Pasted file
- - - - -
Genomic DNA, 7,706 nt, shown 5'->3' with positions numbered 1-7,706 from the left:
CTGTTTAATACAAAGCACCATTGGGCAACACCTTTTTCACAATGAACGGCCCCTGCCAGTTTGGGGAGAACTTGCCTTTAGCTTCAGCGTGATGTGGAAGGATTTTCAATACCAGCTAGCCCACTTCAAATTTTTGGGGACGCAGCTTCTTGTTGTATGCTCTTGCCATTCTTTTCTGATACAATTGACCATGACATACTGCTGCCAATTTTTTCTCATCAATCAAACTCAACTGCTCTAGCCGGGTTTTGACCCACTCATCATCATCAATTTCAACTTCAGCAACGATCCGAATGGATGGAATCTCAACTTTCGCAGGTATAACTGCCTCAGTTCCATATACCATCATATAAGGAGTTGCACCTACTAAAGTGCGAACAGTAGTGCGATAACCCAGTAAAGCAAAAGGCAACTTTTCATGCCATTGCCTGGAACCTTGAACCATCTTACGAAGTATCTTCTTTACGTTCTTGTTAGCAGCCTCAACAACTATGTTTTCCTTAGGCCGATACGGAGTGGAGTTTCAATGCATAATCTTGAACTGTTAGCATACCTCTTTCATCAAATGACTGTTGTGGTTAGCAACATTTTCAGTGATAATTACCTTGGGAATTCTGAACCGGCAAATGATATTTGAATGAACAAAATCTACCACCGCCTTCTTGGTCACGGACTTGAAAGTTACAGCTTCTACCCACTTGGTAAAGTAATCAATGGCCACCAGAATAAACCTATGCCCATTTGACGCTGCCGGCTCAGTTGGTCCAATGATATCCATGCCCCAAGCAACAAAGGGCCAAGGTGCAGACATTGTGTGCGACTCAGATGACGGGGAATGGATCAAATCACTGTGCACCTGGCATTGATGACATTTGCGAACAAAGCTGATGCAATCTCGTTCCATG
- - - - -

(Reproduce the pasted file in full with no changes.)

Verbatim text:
Genomic DNA, 7,706 nt, shown 5'->3' with positions numbered 1-7,706 from the left:
CTGTTTAATACAAAGCACCATTGGGCAACACCTTTTTCACAATGAACGGCCCCTGCCAGTTTGGGGAGAACTTGCCTTTAGCTTCAGCGTGATGTGGAAGGATTTTCAATACCAGCTAGCCCACTTCAAATTTTTGGGGACGCAGCTTCTTGTTGTATGCTCTTGCCATTCTTTTCTGATACAATTGACCATGACATACTGCTGCCAATTTTTTCTCATCAATCAAACTCAACTGCTCTAGCCGGGTTTTGACCCACTCATCATCATCAATTTCAACTTCAGCAACGATCCGAATGGATGGAATCTCAACTTTCGCAGGTATAACTGCCTCAGTTCCATATACCATCATATAAGGAGTTGCACCTACTAAAGTGCGAACAGTAGTGCGATAACCCAGTAAAGCAAAAGGCAACTTTTCATGCCATTGCCTGGAACCTTGAACCATCTTACGAAGTATCTTCTTTACGTTCTTGTTAGCAGCCTCAACAACTATGTTTTCCTTAGGCCGATACGGAGTGGAGTTTCAATGCATAATCTTGAACTGTTAGCATACCTCTTTCATCAAATGACTGTTGTGGTTAGCAACATTTTCAGTGATAATTACCTTGGGAATTCTGAACCGGCAAATGATATTTGAATGAACAAAATCTACCACCGCCTTCTTGGTCACGGACTTGAAAGTTACAGCTTCTACCCACTTGGTAAAGTAATCAATGGCCACCAGAATAAACCTATGCCCATTTGACGCTGCCGGCTCAGTTGGTCCAATGATATCCATGCCCCAAGCAACAAAGGGCCAAGGTGCAGACATTGTGTGCGACTCAGATGACGGGGAATGGATCAAATCACTGTGCACCTGGCATTGATGACATTTGCGAACAAAGCTGATGCAATCTCGTTCCATG